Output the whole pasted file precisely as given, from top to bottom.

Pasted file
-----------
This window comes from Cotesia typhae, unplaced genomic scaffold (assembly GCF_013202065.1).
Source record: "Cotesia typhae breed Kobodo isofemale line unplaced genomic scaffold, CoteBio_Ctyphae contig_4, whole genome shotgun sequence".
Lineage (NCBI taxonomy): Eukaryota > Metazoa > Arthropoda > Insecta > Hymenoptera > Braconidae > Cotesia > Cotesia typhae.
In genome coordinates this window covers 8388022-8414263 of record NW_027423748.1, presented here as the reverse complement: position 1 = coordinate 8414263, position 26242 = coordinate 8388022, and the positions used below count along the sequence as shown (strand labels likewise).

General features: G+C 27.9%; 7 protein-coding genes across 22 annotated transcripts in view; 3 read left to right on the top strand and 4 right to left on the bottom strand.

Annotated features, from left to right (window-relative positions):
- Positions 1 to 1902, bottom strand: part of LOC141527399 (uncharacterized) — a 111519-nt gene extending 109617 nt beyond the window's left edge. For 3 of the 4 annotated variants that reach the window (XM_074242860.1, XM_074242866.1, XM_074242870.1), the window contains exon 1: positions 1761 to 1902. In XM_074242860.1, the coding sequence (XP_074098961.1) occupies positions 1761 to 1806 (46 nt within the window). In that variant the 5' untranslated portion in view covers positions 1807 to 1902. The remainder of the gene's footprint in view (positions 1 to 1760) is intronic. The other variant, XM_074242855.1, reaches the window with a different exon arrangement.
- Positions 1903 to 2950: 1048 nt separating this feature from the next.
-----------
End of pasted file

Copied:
This window comes from Cotesia typhae, unplaced genomic scaffold (assembly GCF_013202065.1).
Source record: "Cotesia typhae breed Kobodo isofemale line unplaced genomic scaffold, CoteBio_Ctyphae contig_4, whole genome shotgun sequence".
Lineage (NCBI taxonomy): Eukaryota > Metazoa > Arthropoda > Insecta > Hymenoptera > Braconidae > Cotesia > Cotesia typhae.
In genome coordinates this window covers 8388022-8414263 of record NW_027423748.1, presented here as the reverse complement: position 1 = coordinate 8414263, position 26242 = coordinate 8388022, and the positions used below count along the sequence as shown (strand labels likewise).

General features: G+C 27.9%; 7 protein-coding genes across 22 annotated transcripts in view; 3 read left to right on the top strand and 4 right to left on the bottom strand.

Annotated features, from left to right (window-relative positions):
- Positions 1 to 1902, bottom strand: part of LOC141527399 (uncharacterized) — a 111519-nt gene extending 109617 nt beyond the window's left edge. For 3 of the 4 annotated variants that reach the window (XM_074242860.1, XM_074242866.1, XM_074242870.1), the window contains exon 1: positions 1761 to 1902. In XM_074242860.1, the coding sequence (XP_074098961.1) occupies positions 1761 to 1806 (46 nt within the window). In that variant the 5' untranslated portion in view covers positions 1807 to 1902. The remainder of the gene's footprint in view (positions 1 to 1760) is intronic. The other variant, XM_074242855.1, reaches the window with a different exon arrangement.
- Positions 1903 to 2950: 1048 nt separating this feature from the next.